the very best efforts of Royal Mail, I have finally received a copy of Left Films’ Ninjas vs. Vampires to review. Having already experienced the studio’s own Cowboys & Zombies, I rather short-sightedly thought I knew what to expect. I was wrong.
When his advances are thwarted by long-standing best friend Alex (Devon Marie Burt), Aaron (Jay Saunders) could be forgiven for believing that life had finally hit rock bottom; after years of treading carefully, he had apparently blown his chances with the girl of his dreams. Things go from bad to worse, however, when he and Alex are set upon by a pack of blood-thirsty vampires. Luckily, there are a battalion of ninjas on hand to save the bickering couple, using friendly witch Ann (Melissa McConnell) to transport them to safety. Aware that they have glimpsed only the tip of an iceberg, the ninjas induct Aaron so that they might be better prepared when the vampires next attack.
If there was one thing missing from Cowboys & Zombies, aside from coherence and recognisable human behaviour, it was humour. For a film so lacking in both spectacle and drama, it was almost certainly a mistake to treat the subject matter with such incongruous and po-faced solemnity. Ninjas vs. Vampires is more self-aware, clearly mindful of its own high-concept ridiculousness, as it both name-checks its many influences and imbues its running-time with genuine wit and pastiche. Let’s just say, Twilight doesn’t get off lightly – and the film is all the better for it.
Perhaps Ninja vs. Vampires’ most evident point of reference is Joss Whedon’s Buffy the Vampire Slayer. Not only does the script specifically reference the hit television show on a number of occasions, it also perpetuate’s Whedon’s appreciation for pop-culture and proclivity for quirky dialogue. While the result might not be anywhere near as effortless or effective as it proved in Buffy, it does add another dimension to the film and – for the most part – ensures that you are laughing along with the characters rather than at them. Slightly less flattering, however, are the similarities it shares with another long-running television series: there is no denying that at times Ninjas vs. Vampires smacks uncomfortably of a 15 rated Power Rangers movie.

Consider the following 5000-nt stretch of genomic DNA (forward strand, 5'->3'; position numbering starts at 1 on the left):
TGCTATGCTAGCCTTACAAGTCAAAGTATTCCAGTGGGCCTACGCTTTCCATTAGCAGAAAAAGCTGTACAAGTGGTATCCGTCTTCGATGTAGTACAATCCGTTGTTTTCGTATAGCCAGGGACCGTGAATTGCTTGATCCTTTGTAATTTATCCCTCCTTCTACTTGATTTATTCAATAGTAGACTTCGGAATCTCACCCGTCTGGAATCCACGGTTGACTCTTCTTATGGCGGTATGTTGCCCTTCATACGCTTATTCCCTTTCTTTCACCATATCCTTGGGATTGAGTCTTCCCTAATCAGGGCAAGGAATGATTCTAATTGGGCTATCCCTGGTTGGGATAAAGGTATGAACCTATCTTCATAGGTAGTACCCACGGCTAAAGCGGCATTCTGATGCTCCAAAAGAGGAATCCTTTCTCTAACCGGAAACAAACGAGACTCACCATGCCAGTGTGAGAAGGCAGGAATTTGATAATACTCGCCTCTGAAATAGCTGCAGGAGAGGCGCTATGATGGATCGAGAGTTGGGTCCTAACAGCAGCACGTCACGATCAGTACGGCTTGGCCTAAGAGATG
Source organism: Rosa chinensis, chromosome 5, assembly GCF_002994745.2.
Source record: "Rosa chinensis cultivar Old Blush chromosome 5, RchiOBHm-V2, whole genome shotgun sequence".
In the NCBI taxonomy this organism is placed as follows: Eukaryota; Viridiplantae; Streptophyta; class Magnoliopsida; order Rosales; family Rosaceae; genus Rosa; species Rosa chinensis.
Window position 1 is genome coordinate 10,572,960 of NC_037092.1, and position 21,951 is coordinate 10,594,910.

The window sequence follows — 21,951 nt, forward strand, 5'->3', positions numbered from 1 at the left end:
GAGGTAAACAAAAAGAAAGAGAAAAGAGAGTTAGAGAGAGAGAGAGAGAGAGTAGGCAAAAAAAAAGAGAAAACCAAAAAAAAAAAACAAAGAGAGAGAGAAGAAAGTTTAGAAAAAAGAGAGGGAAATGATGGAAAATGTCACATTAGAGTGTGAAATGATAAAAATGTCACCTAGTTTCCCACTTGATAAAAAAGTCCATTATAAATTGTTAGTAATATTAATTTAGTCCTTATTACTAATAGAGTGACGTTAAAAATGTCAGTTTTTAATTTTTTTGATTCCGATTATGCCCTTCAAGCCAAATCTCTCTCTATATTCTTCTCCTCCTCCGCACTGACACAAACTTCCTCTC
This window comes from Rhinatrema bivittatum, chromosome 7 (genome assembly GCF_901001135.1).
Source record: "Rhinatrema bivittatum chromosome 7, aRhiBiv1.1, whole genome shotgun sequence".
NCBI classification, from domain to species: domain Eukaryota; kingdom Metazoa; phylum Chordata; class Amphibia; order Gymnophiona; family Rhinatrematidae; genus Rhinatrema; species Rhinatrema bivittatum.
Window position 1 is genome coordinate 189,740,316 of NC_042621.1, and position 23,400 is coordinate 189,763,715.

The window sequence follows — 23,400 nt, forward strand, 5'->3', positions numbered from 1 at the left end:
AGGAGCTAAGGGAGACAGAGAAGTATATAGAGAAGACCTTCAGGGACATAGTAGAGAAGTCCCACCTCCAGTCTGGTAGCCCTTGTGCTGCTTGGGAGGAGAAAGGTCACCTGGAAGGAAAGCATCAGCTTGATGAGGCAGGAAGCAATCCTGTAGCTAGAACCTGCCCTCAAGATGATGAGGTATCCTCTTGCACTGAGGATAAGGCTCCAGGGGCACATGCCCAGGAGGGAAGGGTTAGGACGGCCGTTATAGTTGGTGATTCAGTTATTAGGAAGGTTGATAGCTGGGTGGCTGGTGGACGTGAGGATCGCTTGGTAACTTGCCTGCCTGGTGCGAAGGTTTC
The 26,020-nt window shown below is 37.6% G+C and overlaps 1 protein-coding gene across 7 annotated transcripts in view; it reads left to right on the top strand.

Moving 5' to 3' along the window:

Largely affable and occasionally competent performances also help to inject a sense of gross-out fun into proceedings, conspiring with passable effects to create a surprisingly palatable whole. Writer-director Justine Timpane knows how to make a movie, and while the often laughable costuming (seriously, some of the vampires have to be seen to be believed) and haphazard editing inevitable leave their mark, the story itself is relatively engaging, giving what could have felt like a self-indulgent pet-project some semblance of credible appeal. Eager to make the most of his budget and not afraid to kill the odd character (usually for the best), a series of genuine surprises and creative juxtapositions succeed in breathing life into what might otherwise have felt excruciatingly staid and shudderingly derivative.
Trite, inconsistent and with an opening act that nearly sinks everything, Ninjas vs. Vampires is far from must-see entertainment. Nevertheless, with a welcome sense of its own stupidity and a genuine creative streak, it is a film that is more rewarding than you might expect. It’s a step up from Cowboys & Zombies; and that, at least, is something.